Sometimes I just need to go back to the comforts of my youth, and re-reading books is a favorite way to do this. In college I discovered Anne Dillard's Pilgrim at Tinker Creek. I picked it up because I grew up on a Colorado farm with trees, a creek, beaver ponds -- even a great horned owl woods. I knew the birds, trees, flowers and grasses around me. An introspective child, I thought myself a deep thinker, wise beyond my years. (Which clearly proves that I wasn't.) But once I began reading Pilgrim I entered a world both more detailed and much broader than I had known. I remember thinking with astonishment "I didn't know you could look at the world that way!"
What is it that causes our minds to suddenly take leaps in new directions? While backpacking in the Rockies I'd learned to identify conifers, mushrooms, and the botanical parts of flowers. At the farm I loved to sit by our creek or under the trees, absorbing the sight, sound, feel and scent of life. The power of God and his creation surrounded me, and I savored it, drinking in my surroundings as deeply as I could. But for all that, it was Anne Dillard who showed me a new way of looking about, a new way of thinking.
Growing up I had a great need to control everything -- even my thoughts -- so I divided knowledge into individual pieces. Philosophy, science, experience--all my learning--went into separate files; mixing them would have created chaos. And chaos was what I feared most. But in her book Dillard showed me a very messy way of thinking. Information about blind people who had recovered their sight followed pages on stargazing, with van Gogh and Galileo thrown casually in. Long, flowery inner musings sat side by side with the eating habits of the praying mantis. (Did you know they can eat garter snakes, mice and hummingbirds? How do they get them to hold still long enough?) Honestly, there's not much neat or tidy about Tinker Creek.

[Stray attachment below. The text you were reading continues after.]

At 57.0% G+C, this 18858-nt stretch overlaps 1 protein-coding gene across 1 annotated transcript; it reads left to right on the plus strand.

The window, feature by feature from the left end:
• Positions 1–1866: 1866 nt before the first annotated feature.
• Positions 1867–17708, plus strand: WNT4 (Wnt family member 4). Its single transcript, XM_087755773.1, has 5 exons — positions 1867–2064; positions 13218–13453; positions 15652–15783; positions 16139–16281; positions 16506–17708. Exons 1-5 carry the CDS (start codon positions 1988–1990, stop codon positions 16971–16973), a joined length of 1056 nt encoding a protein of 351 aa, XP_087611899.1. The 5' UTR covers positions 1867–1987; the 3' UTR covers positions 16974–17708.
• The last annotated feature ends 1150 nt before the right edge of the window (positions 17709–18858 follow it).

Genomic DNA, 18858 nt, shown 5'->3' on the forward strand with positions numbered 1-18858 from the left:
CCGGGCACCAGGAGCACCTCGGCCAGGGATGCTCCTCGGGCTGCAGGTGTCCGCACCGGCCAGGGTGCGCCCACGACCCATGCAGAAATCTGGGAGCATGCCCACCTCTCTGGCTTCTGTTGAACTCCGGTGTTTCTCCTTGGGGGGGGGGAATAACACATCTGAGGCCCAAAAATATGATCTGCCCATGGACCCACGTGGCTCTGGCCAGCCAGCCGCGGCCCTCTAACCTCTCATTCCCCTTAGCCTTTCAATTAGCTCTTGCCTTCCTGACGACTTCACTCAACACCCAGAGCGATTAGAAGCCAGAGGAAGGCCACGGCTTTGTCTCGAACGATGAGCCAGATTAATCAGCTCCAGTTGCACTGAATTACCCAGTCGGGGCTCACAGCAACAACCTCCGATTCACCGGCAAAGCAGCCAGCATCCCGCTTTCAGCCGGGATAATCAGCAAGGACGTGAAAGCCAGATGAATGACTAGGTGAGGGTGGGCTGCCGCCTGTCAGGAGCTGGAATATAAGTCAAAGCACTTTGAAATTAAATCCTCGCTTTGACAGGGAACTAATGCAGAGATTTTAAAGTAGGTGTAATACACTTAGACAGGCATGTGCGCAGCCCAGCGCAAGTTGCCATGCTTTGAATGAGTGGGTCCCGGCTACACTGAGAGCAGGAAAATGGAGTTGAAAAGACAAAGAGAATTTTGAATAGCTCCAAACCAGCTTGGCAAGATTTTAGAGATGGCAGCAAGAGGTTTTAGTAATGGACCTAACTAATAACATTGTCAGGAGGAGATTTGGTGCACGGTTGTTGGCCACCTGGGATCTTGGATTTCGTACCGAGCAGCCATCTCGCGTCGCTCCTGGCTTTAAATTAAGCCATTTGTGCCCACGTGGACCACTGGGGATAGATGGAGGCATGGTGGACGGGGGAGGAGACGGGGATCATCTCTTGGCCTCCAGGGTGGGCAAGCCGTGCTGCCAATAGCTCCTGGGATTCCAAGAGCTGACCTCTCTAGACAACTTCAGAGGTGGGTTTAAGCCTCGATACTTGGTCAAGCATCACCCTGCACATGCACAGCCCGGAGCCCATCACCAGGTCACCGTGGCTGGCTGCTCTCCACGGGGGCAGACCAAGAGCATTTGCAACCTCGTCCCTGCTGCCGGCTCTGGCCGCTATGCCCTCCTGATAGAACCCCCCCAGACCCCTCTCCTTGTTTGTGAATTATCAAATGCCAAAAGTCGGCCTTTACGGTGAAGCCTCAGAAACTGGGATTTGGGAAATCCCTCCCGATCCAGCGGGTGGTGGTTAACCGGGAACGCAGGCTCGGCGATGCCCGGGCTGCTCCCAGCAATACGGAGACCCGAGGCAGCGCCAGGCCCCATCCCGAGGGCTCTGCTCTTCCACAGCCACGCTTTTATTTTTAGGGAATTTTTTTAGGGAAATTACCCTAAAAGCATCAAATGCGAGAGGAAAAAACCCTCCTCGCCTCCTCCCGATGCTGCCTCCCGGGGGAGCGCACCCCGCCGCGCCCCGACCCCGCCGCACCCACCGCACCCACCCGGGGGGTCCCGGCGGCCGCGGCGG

I suppose I was nicely poised for change when I read Pilgrim. I'd left my high school class of 36 to go to a much larger university, mostly because no one else from my town was there. I chose to study engineering , clearly all wrong for my interests and personality. I was looking for a chance to be a different person, one I knew was locked inside of me. (Of course I thought this made me unique.) I wanted to discover new worlds, within and without. Instead, I stumbled on a new way to see the old one. I realized it was time to get rid of my neat categories and let my mind get messy.
If Thomas Wolfe was right when he wrote You Can't Go Home Again, maybe it's because he had tried to recreate his youth by re-reading his favorite books. Honestly, I don't want to go back to the past, I'm too curious about my future for that. But sometimes I like to stop and think about how I got where I am , and the books that helped me get here.
Read Well, Friend